Previous research has shown that EGCG may benefit the immune system by:

  • increasing the number of regulatory T cells
  • modulate cytokine production
  • suppress autoimmunity

However, research on green tea’s effects in patients with SLE is limited, and its efficacy is uncertain.


DHEA is a steroid hormone that helps control inflammation. Some people with SLE have reduced DHEA, leading some to speculate that it might be helpful for people to take it as a supplement.

However, studies that have examined DHEA supplementation for SLE offer mixed results. Some participants experienced mild benefits, but people also reported side effects, including acne, excessive hair growth, and lowered “good” cholesterol.

Mind-body therapies are a group of complementary treatments that focus on how the mind and body work together, influencing mood, concentration, and memory. They may help a person cope with the impacts of the condition.

Cognitive rehabilitation

Many people with lupus experience cognitive dysfunction, regardless of whether the condition is directly affecting their brain or nervous system. This can cause symptoms that affect a person’s attention, memory, and ability to tell where objects are in space.

Cognitive rehabilitation focuses on restoring cognitive function through education and cognitive training exercises, such as playing chess. Rehabilitation can also include memory aids, prioritization, and time optimization training.

Cognitive behavioral therapy

In addition to the physical effects of lupus on cognitive function, living with the condition can also be challenging and affect a person’s mental health.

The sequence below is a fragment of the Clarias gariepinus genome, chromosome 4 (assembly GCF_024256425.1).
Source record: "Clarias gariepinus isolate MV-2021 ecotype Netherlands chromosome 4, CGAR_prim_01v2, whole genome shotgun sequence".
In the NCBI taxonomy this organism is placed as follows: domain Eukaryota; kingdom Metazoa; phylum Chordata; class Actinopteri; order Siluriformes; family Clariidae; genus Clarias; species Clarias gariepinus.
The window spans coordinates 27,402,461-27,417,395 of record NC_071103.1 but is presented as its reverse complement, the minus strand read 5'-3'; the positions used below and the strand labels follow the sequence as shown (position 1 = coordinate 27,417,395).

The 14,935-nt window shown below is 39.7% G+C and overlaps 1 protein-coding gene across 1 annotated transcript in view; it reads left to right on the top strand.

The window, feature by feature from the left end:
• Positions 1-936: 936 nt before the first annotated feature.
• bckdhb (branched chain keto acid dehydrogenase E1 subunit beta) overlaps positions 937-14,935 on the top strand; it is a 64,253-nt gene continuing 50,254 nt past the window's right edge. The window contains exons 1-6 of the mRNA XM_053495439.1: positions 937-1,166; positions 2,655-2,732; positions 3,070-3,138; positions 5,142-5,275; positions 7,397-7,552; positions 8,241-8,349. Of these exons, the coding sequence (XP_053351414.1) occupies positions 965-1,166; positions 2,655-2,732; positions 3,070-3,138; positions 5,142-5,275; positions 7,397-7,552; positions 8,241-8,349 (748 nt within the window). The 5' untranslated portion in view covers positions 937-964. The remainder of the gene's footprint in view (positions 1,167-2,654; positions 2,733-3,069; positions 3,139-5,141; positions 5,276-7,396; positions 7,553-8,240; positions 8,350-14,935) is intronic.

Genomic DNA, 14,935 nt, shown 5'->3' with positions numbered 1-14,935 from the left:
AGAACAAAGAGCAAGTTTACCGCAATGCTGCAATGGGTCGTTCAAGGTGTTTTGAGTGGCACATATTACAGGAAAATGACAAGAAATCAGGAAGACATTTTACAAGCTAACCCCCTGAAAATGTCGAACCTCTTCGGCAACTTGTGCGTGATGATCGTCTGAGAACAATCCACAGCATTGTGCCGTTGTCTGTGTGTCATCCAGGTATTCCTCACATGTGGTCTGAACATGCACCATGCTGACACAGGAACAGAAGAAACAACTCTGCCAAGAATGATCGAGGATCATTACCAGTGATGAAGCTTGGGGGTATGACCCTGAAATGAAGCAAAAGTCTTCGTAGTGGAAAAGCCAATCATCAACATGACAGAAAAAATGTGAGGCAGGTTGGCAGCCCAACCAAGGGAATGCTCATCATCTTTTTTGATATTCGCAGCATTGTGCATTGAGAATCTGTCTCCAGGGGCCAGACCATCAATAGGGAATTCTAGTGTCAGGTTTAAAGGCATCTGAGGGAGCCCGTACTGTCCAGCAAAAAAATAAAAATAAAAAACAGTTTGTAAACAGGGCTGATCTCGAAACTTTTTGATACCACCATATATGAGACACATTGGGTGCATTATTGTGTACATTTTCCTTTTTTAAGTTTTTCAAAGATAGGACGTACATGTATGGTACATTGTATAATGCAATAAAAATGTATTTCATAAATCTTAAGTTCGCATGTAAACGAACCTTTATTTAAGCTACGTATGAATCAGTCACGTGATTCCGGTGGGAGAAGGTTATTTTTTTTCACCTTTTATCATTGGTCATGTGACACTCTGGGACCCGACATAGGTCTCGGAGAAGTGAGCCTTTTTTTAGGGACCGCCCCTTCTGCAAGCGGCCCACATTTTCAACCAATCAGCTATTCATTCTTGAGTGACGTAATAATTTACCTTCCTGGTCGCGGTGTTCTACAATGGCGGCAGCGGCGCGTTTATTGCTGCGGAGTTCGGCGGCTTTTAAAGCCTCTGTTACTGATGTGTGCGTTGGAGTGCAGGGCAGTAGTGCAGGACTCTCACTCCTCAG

Cognitive behavioral therapy may assist with this by helping a person identify difficult emotions and what is causing them. A therapist then helps a person learn coping skills, stress management, and relaxation techniques.

People with lupus who are considering trying natural treatments should speak with a doctor beforehand. They will be able to advise on whether the treatment is safe for them or whether it is likely to be beneficial.

People should also speak with their doctor if they experience any treatment side effects or new symptoms while using natural treatments or if their current regimen is not working.

Below are frequently asked questions about lupus.

What is the life expectancy with lupus?

Life expectancy with lupus depends on several factors, such as the severity of the condition and an individual’s response to treatment. However, with close monitoring and treatment, 80–90% of people with lupus can have a typical life expectancy.

Can people with lupus live alone?

It is possible to manage lupus and even reach a stage of remission. A person with lupus can live alone, but having a strong support network is often of great benefit. For example, severe flares can impair a person’s mobility and can make seeking care difficult; having people around in these instances can be a great help.

What triggers lupus?

Lupus will affect people differently. However, common lupus triggers include:

  • lack of rest
  • UV and other light exposure
  • injuries
  • infections
  • medication cessation
  • medication interactions

Does lupus get worse with age?

Tissue damage from lupus can accumulate over time, meaning that symptoms such as joint stiffness and chronic pain may worsen with age. However, with proper observation and management, many people with lupus can live healthy, productive lives.

Can lupus be cured permanently?

There is no cure for lupus. Treatments aim to lessen symptoms, reduce organ damage, and prevent flares.

No form of treatment can cure lupus. However, there is some evidence that certain natural treatments may help reduce the symptoms and inflammation it causes. These include curcumin, omega-3s, vitamin D, and green tea.

Natural treatments cannot replace medical treatment for lupus. The disease can cause damage to the body, and despite some limited evidence suggesting that the above supplements are beneficial, there is no evidence that they can treat lupus on their own.

People with lupus require support from a doctor. Anyone considering natural options should speak with a doctor before trying them, as they may not be suitable for everyone.